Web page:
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Tolerability of inhaled N-chlorotaurine in an acute pig streptococcal lower airway inflammation model



Inhalation of N-chlorotaurine (NCT), an endogenous new broad spectrum non-antibiotic anti-infective, has been shown to be very well tolerated in the pig model recently. In the present study, inhaled NCT was tested for tolerability and efficacy in the infected bronchopulmonary system using the same model.


Anesthetized pigs were inoculated with 20 ml of a solution containing approximately 108 CFU/ml Streptococcus pyogenes strain d68 via a duodenal tube placed through the tracheal tube down to the carina. Two hours later, 5 ml of 1% NCT aqueous solution (test group, n = 15) or 5 ml of 0.9% NaCl (control group, n = 16) was inhaled via the tracheal tube connected to a nebulizer. Inhalation was repeated every hour, four times in total. Lung function and haemodynamics were monitored. Bronchoalveolar lavage samples were removed for determination of colony forming units (CFU), and lung samples for histology.


Arterial pressure of oxygen (PaO2) decreased rapidly after instillation of the bacteria in all animals and showed only a slight further decrease at the end of the experiment without a difference between both groups. Pulmonary artery pressure increased to a peak 1-1.5 h after application of the bacteria, decreased in the following hour and remained constant during treatment, again similarly in both groups. Histology demonstrated granulocytic infiltration in the central parts of the lung, while this was absent in the periphery. Expression of TNF-alpha, IL-8, and haemoxygenase-1 in lung biopsies was similar in both groups. CFU counts in bronchoalveolar lavage came to 170 (10; 1388) CFU/ml (median and 25 and 75 percentiles) for the NCT treated pigs, and to 250 (10; 5.5 × 105) CFU/ml for NaCl treated pigs (p = 0.4159).


Inhaled NCT at a concentration of 1% proved to be very well tolerated also in the infected bronchopulmonary system. This study confirms the tolerability in this delicate body region, which has been proven in healthy pigs previously. Regarding efficacy, no conclusions can be drawn, mainly because of the limited test period of the model.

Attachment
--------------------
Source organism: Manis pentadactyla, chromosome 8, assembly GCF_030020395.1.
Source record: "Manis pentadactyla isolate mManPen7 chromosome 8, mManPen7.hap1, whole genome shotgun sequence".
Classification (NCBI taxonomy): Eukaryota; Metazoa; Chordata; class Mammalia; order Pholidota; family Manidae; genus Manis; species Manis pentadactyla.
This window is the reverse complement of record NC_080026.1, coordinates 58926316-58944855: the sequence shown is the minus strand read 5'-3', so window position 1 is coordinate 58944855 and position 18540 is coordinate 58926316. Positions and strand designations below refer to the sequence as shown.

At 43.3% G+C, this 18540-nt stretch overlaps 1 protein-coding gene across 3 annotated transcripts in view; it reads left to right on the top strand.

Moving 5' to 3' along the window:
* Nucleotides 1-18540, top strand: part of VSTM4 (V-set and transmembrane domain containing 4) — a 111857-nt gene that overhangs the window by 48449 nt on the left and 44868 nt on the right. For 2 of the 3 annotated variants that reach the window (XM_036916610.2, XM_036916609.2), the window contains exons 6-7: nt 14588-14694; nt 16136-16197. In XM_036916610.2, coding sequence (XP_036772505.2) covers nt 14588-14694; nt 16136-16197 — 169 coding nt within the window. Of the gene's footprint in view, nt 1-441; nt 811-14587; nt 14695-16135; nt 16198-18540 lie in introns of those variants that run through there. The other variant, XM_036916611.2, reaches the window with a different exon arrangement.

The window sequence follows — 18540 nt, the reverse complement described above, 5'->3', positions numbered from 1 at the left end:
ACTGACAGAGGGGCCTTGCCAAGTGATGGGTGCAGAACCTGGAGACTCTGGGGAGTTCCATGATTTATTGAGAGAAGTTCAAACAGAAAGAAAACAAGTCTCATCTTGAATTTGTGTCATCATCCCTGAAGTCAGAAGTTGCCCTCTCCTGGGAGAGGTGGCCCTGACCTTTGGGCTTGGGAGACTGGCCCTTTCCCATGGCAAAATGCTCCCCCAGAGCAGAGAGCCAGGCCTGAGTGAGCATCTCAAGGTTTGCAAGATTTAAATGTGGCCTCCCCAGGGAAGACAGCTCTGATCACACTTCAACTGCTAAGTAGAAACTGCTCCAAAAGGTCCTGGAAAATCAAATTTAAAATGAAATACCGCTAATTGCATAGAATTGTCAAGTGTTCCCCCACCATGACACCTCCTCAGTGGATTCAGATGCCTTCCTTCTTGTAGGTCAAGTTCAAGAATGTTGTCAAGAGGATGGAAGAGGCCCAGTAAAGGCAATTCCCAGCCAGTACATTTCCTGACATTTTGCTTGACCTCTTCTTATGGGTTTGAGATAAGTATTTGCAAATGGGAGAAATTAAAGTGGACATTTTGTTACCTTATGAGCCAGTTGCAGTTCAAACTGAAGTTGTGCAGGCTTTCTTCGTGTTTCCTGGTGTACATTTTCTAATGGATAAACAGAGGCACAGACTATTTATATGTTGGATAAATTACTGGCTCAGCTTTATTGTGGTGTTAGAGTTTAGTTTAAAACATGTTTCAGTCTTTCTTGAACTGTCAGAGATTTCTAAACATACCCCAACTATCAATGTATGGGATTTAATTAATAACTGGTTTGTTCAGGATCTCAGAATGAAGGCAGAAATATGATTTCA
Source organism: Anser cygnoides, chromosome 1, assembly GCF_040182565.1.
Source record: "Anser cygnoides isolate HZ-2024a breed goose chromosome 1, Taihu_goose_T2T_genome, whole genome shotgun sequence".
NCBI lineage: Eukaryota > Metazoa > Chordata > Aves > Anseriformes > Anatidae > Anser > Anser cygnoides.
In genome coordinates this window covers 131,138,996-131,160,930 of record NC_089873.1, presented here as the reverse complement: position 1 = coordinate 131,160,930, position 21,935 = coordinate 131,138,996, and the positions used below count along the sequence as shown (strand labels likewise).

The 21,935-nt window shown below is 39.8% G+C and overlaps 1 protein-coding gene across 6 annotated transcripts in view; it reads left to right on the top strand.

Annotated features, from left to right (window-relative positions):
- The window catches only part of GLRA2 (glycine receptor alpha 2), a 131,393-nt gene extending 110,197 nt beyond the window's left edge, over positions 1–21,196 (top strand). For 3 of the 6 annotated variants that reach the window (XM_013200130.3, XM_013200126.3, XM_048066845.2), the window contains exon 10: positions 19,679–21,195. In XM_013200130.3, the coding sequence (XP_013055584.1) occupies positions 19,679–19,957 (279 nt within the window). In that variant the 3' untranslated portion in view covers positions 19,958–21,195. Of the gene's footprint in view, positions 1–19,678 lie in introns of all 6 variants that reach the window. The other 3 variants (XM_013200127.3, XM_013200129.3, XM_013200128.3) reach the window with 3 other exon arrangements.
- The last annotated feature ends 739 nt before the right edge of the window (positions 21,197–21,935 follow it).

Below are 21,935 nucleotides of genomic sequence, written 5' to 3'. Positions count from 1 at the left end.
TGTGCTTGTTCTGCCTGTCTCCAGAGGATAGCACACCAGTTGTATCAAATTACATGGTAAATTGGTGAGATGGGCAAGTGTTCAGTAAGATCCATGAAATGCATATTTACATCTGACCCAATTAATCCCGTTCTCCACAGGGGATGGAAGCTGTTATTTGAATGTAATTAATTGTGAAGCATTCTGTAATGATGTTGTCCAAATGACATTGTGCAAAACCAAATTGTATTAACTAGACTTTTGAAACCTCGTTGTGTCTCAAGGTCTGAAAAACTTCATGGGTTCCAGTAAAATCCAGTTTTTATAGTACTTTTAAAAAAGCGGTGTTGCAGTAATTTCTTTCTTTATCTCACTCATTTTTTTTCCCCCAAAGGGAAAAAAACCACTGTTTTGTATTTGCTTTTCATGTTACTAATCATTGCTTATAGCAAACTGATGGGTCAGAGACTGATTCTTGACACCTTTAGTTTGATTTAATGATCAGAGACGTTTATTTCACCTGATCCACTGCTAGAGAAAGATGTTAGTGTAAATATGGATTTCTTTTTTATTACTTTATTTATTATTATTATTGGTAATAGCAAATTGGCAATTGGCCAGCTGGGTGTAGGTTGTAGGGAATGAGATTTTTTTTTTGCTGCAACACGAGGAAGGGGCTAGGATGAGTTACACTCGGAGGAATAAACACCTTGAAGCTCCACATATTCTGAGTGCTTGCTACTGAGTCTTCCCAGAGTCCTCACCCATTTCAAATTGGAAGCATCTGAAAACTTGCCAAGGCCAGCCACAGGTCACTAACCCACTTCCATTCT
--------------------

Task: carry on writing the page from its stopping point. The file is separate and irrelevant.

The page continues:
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N-chlorotaurine is an endogenous mild oxidant formed from hypochlorous acid and taurine during the oxidative burst of granulocytes and monocytes [1, 2]. It can be synthesized chemically as sodium salt (Cl-HN-CH2-CH2-SO3-Na, NCT) [3] and has been applied successfully as a new broad spectrum non-antibiotic anti-infective in clinical studies to different body sites [4], for instance the eye [5], the outer ear [6], and skin ulcerations [7]. Because of its high tolerability, also susceptible regions come into question for topical therapy. Recently, inhaled NCT at a concentration of 1% (w/v) in water was very well tolerated in a pig model [8]. Compared to 0.9% sodium chloride (w/v), no worsening of oxygenation parameters (e.g. arterial pressure of oxygen, alveolo-arterial difference of oxygen partial pressure) and pulmonary artery pressure could be found. There were no differences in histology of lung samples between 1% NCT and 0.9% NaCl, and the surfactant function was not impaired by 1% NCT [8]. A five times higher NCT concentration (5%) led to significantly higher pulmonary artery pressure, but to no further measureable disorders.

Based on these findings, in the present study we wanted to investigate the effects of inhaled 1% NCT to the bronchopulmonary system of pigs whose airways had previously been infected with Streptococcus pyogenes. In addition, we attempted to test the efficacy of NCT, being aware of the limited observation time possible in this pig model.


Test solutions

Pure NCT as a crystalline sodium salt (molecular weight 181.57) was prepared according to [3]. Purity was proved by spectrophotometry [3]. NCT was dissolved in sterile and pyrogen-free distilled water to solutions with a final concentration of 1% (w/v; 55 mM). Solutions were sterile-filtered and stored at 2-4°C for maximally one week. Sterile and pyrogen-free 0.9% sodium chloride (B. Braun Melsungen AG, Melsungen, Germany) was used as a control. To warrant double-blinding, test and control solutions were filled in similar flasks. All flasks were numbered consecutively in accordance with the randomization code.


The experiment was approved by the Austrian Federal Animal Investigational Committee, and animals were managed in accordance with the National Institutes of Health guidelines Healthy, 4-week-old white farm pigs were used in the study. They were anesthetized during the whole experiment.